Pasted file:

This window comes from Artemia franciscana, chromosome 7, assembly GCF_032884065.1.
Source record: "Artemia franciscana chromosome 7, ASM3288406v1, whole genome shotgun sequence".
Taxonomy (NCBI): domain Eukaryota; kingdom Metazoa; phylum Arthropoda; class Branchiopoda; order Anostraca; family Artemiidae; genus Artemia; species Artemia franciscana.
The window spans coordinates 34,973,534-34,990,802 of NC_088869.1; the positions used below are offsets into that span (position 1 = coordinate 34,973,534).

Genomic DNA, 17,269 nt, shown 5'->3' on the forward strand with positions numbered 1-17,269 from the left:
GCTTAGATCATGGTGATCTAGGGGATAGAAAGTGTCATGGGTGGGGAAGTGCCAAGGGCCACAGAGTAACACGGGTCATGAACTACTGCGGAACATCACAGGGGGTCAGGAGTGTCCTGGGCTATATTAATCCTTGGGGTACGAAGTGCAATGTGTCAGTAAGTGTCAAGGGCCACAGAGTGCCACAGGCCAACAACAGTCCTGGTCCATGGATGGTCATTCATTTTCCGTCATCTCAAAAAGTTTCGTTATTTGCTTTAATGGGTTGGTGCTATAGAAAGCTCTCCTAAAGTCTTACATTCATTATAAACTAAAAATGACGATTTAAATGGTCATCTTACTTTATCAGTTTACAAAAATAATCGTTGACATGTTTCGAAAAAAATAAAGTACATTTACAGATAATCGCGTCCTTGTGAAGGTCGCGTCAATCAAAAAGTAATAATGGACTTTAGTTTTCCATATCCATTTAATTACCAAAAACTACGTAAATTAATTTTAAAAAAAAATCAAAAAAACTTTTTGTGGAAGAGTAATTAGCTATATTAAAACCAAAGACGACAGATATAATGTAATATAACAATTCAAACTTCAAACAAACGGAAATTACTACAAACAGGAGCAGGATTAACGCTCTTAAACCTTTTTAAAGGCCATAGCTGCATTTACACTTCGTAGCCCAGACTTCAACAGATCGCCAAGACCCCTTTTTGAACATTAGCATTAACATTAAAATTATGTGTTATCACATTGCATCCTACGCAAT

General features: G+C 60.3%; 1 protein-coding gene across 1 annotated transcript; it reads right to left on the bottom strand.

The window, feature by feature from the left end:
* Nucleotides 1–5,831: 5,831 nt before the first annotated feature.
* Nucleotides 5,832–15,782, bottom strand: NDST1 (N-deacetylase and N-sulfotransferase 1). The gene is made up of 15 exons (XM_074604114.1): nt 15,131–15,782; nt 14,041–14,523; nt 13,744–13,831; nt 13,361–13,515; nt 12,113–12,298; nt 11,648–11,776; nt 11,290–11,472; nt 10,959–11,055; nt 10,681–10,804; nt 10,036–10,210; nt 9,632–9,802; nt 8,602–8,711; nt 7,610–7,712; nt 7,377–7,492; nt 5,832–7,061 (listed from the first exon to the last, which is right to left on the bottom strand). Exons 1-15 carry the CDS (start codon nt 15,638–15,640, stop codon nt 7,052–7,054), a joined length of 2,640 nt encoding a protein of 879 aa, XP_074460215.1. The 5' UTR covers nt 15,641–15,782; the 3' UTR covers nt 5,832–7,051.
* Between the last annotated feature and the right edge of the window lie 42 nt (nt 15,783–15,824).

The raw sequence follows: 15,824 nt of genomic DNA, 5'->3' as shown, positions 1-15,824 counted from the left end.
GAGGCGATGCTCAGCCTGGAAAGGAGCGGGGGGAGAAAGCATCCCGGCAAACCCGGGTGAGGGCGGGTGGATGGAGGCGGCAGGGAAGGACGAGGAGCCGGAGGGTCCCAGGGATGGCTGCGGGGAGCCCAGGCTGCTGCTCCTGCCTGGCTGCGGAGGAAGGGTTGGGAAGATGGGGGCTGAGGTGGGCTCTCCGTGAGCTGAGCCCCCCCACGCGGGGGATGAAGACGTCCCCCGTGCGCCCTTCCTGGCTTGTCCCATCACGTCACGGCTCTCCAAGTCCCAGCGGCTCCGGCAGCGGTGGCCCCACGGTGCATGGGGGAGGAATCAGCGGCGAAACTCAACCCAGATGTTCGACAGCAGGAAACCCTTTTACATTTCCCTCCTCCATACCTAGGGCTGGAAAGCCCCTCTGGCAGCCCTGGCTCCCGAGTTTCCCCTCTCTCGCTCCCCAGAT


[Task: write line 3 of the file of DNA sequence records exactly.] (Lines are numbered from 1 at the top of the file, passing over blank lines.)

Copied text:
Taxonomy (NCBI): domain Eukaryota; kingdom Metazoa; phylum Arthropoda; class Branchiopoda; order Anostraca; family Artemiidae; genus Artemia; species Artemia franciscana.